This may be as simple as recognising when someone is accessing your site with an ad blocker and initiating a splash page that reminds them of the fact that advertisers support your premium content, and asking them to add your website to their ‘acceptable ads’ list.
Alternatively, you can place notifications in the spots where ads would normally be present. Stock Imagery site Pic Jumbo does this really well and has even convinced me to turn off my ad blocker when accessing their website.
Get creative with this one. Take the time to understand your audience and implement something that will work with them. Remember: A/B testing is your friend.
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Yes, you’ll still get people accessing your site with ad blockers enabled, but having that conversation may position your publication as ‘trustworthy’ in their minds – giving you the upper hand when trying to convince them to whitelist your website.
Additionally, you may even educate a few people that they can indeed ‘whitelist’ websites they want to support – a feature of their ad blocking software they might not be familiar with.
Pay wall/premium content without ads
This is a popular option with most mainstream news outlets, but it also has its drawbacks. Since we mainly see this option implemented by established news outlets, it may not be suitable for small/niche publications.
If you’re not familiar with what a pay wall business model is, it is where publishers only make their content available to people who have bought a subscription to their website. This gives publications the ability to keep earning money, and it’s a great way to mine data on your audience.
However, if you are a niche publisher, it’s safe to say that this model may not be viable for you. For one, it is heavily reliant on brand loyalty. If you want people to exchange their hard earned dollars for your content, they have to know, trust and like you before they will even consider it.
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Bear in mind that the conversion rates for pay wall/freemium models are quite low. This means if you don’t have a large audience or high traffic, you’re not going to make a significant amount of revenue from a pay wall.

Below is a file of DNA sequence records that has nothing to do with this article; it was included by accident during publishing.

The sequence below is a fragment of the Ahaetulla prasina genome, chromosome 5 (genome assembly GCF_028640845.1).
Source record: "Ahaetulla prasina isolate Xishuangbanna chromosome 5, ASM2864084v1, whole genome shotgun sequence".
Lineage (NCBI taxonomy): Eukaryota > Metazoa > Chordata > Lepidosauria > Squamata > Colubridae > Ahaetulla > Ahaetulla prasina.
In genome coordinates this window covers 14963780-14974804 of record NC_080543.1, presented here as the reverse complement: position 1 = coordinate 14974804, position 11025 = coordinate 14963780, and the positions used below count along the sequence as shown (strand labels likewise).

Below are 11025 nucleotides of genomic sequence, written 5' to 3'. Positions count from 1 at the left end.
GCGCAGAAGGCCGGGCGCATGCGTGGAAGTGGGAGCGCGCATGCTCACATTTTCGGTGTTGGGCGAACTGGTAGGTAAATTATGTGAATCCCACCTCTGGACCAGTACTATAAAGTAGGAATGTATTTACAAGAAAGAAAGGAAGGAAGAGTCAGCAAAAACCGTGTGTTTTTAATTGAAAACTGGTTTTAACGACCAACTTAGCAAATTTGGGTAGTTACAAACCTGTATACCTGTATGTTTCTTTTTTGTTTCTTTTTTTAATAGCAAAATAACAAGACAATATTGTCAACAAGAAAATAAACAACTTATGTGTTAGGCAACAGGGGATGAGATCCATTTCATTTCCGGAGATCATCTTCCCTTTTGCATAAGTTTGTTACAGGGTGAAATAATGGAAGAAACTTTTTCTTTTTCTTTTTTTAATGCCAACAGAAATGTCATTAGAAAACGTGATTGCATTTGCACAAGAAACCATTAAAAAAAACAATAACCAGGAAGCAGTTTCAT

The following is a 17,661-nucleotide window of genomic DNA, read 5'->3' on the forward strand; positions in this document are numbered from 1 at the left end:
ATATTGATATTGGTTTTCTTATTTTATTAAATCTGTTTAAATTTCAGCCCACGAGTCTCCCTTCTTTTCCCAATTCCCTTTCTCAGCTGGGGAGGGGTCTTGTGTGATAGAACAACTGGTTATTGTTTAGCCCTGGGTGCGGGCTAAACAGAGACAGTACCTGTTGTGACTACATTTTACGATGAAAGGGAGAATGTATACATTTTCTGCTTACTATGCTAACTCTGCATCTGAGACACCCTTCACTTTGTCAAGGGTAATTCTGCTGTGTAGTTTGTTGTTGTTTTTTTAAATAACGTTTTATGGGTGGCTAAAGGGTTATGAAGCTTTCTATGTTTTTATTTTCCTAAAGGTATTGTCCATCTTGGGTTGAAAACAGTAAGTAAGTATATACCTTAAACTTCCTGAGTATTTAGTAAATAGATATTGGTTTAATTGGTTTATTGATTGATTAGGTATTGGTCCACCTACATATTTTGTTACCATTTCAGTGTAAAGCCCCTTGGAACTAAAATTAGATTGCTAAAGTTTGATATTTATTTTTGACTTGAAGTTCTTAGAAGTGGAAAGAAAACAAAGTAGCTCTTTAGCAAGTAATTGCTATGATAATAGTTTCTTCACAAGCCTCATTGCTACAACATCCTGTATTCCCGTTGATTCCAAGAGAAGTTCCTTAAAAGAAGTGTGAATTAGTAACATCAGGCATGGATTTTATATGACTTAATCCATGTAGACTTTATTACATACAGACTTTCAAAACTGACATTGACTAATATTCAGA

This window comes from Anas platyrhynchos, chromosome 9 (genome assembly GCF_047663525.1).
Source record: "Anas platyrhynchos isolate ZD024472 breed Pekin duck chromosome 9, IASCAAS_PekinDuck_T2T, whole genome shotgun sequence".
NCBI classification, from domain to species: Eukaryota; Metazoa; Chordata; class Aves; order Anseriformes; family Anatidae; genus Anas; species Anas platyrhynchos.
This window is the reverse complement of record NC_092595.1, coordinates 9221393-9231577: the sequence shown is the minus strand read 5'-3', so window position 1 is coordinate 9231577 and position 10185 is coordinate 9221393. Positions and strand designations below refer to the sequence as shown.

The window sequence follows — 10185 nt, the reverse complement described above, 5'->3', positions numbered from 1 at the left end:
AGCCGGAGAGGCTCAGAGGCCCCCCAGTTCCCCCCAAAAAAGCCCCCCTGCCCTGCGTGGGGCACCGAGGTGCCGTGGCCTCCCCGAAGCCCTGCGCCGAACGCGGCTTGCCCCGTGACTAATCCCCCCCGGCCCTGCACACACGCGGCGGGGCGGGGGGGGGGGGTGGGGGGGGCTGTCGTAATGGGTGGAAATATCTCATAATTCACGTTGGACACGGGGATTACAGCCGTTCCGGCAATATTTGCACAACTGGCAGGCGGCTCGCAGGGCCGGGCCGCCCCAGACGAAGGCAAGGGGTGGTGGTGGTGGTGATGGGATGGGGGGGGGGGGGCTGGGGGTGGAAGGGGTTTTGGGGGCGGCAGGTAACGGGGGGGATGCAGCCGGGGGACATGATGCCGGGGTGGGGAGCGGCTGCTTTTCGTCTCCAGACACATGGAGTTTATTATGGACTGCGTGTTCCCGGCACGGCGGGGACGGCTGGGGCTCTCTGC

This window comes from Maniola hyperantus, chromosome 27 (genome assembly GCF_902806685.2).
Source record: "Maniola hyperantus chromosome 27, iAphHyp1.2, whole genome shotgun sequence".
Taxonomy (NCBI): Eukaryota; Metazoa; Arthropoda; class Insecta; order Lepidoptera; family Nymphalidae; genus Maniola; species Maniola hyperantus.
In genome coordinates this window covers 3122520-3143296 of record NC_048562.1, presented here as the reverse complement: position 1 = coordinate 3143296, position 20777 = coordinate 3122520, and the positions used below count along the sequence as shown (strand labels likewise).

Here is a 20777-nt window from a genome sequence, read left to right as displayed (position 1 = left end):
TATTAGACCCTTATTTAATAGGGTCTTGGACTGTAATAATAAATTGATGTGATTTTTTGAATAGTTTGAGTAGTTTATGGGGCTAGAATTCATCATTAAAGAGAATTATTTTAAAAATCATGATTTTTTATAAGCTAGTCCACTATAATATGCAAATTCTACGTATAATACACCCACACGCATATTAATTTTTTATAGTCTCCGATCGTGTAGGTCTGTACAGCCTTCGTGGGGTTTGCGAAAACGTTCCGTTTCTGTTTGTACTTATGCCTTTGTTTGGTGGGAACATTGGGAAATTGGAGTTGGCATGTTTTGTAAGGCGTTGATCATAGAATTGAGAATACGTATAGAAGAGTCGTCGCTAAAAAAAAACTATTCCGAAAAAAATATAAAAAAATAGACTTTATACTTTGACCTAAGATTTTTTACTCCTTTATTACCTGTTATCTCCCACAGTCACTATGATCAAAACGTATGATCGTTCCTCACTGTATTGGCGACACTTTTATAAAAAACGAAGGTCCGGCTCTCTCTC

If you’re charging people to access your content, there’s one big thing you have to keep in mind: quality. If you want people to pay for it, you need to be 110% committed to keeping your quality as high as possible. Take for instance popular online newspaper in the UK, The Sun – they just recently disabled their pay wall due to poor performance.
All in all, unless you’re a large mainstream news outlet the brutal truth is that a pay wall may just not work for you. If you do think you have the audience and the traffic to warrant one, my advice would be to: test, test, test. Don’t just drop a different business model on your audience and expect them to be okay with it. Dip a toe in the pool to test the temperature before you jump in headfirst.
Work with ad blocking software and advertisers to establish ‘acceptable ads’
The reality of digital advertising is that in order to be effective it needs to add value to the consumer’s life. This is where most advertising campaigns are going wrong – they are now about ‘trickery’ and terrible campaigns designed to win over a customer at any cost.
Terrible ads are why ad blockers were invented, and why people choose to keep using them.
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If we can create ads that are more compelling for the audience, we essentially erase the entire need for people to use ad-blocking software. The fact remains: if we have more valuable advertising that doesn’t impinge on the usability of a website, users have less need to use an ad blocker.
Take for example the rise of advertising in podcasts. Instead of people skipping over the ads, one company has worked with advertisers to create ads that are just as compelling as the actual podcast content. Listeners have no need to skip the ad because it’s adding real value to their lives.
This is where we need digital advertising to be.
Ad blocking software has caught onto this idea and most of the large apps have integrated an ‘acceptable ads’ list or a whitelist that advertisers can apply to be on based on the fact that their ads meet the apps requirements.
It may be a little backward letting ad blocking software have a say on which ads do and don’t meet the criteria – but it’s a large step in the right direction. Having a conversation with ad agencies about what’s valuable for an audience is going to help publishers and their audiences in the long run.
As Ben Williams, the maker of Ad Block Plus, told Adweek: “Blocking ads doesn’t necessarily mean users [are] refusing to see all content from advertisers, but voting with their feet – annoying ads should get blocked, so that only ones that aren’t annoying actually work.”